By NAN Staff Writer
News Americas, NEW YORK, NY, Fri. Mar. 26, 2021: A lot has been reported already on Kim Michelle Janey, the new acting mayor of Boston who has made history by being the first Black and first woman in the position. But also missing from the double firsts is the fact that her roots also extend to the Caribbean, as News Americas has found.
Janey, a fourth-generation Roxbury resident, mother and grandmother, has heritage that stretches all the way to the South American CARICOM nation of Guyana. The parents of her paternal grandmother were born in Georgetown, Guyana.
Her father, Cliff Janey, grew up in the Orchard Park projects and was one of only eight Black students to graduate from prestigious Boston Latin School in 1964. She says on her website that her earliest memories are in her parent’s small apartment on Codman Park in Academy Homes, and she would later call Highland Park home.
Her parents, however, divorced, and she revealed she spent much of her youth at her great grandmother’s house in the South End, which had a deep and lasting impact on her.
She first attended New School for Children, a community school in Roxbury founded by Black parents who wanted a better education for their children. After attending the Ellis, Garrison, and Higginson Schools in Boston Public Schools, in the 6th grade, Janey went to the Edwards Middle School in Charlestown during the second phase of desegregation busing. As an 11-year-old girl, she said she had rocks and racial slurs thrown at her as she’d ride the bus to Charlestown each day. Later, Janey attended Reading Public Schools through the METCO program, where she was one of two Black students in her graduating class.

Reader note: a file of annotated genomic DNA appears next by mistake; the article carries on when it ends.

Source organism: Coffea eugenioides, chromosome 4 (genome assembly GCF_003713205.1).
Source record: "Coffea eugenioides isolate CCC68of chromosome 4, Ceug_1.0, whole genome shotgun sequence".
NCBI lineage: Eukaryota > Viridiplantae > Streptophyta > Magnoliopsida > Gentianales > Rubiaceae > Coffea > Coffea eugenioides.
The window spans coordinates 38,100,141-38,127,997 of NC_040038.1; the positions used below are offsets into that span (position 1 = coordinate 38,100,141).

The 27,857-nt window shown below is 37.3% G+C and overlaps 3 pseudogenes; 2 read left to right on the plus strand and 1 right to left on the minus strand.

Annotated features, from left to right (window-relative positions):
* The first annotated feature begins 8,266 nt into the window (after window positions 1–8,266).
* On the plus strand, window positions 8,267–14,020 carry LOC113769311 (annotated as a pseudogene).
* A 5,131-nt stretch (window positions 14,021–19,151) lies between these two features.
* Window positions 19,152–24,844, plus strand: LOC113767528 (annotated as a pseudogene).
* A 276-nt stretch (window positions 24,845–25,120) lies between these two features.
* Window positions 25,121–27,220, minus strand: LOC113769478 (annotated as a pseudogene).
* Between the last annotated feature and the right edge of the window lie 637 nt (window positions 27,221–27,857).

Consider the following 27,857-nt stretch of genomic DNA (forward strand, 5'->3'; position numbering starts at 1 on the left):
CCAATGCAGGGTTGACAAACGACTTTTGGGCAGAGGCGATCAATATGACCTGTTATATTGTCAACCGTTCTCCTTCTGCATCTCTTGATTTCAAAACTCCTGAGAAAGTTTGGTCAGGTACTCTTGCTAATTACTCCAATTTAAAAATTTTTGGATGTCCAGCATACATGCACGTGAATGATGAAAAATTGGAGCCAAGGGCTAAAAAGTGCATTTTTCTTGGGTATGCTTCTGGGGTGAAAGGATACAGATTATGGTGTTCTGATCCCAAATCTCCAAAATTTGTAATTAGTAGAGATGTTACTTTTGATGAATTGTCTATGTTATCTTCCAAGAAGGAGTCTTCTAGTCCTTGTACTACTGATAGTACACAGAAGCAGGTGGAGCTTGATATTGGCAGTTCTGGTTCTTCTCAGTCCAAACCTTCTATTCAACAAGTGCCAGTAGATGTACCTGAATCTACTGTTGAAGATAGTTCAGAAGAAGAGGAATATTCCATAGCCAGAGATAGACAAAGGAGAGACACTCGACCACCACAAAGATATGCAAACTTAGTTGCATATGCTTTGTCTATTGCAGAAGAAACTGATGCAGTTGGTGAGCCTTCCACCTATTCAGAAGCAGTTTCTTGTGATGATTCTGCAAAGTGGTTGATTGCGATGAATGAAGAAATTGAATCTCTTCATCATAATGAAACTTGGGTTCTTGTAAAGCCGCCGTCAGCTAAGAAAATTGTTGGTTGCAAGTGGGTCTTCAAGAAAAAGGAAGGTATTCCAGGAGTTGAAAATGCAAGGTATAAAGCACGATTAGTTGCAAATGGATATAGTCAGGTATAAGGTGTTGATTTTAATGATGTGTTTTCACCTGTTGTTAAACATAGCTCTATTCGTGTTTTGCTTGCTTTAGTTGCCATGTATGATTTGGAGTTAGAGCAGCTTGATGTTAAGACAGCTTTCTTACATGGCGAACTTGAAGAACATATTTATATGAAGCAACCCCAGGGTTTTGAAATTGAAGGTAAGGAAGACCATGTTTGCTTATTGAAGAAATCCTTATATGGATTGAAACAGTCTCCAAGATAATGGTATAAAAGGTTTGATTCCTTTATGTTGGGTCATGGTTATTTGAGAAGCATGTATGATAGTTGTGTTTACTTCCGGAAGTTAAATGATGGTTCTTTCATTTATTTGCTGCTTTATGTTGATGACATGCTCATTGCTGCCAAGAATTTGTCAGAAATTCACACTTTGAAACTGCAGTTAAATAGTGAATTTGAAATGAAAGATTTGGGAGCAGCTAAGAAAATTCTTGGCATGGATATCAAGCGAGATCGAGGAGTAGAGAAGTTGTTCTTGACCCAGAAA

Janey was only 16 years old and a junior in high school when she became a mother to daughter Kimesha. From their first Section 8 apartment to working multiple jobs, Janey says she always did what it took to take care of her daughter.
It was as a young mom, That Janey began her advocacy on behalf of children when she recognized that her own daughter’s experiences were interconnected with the experiences of other children. Her experience of being a teen mom having to fight for her daughter, paired with her family’s history of activism, made her a passionate advocate for equity in education for all families.
Janey built her career as a longtime education advocate and non-profit leader. In 2017 she was elected to the Boston City Council in what was another history maker – out of a field of 13 she won and became the first woman to represent District 7.
Last year she became President of the most diverse City Council in Boston’s history. With Boston mayor Marty Walsh confirmed as United States Secretary of Labor, Janey took the post.
Janey has promised to “invest” in a “summer of opportunities” — adding that she would partner with the school superintendent and business community “to help our children recover academically and emotionally.”
She only has about five months to make a strong impression before the September preliminary election, and actually has yet to declare her intentions to run for mayor.
Since the position was created in 1822, Boston has counted 54 mayoral administrations between 46 White men, according to Vitabrevis. There have been seven acting mayors prior, two of whom were subsequently elected mayor, making for a total of 52 people before Janey, who have served as mayor officially or in an acting capacity over a 199-year period.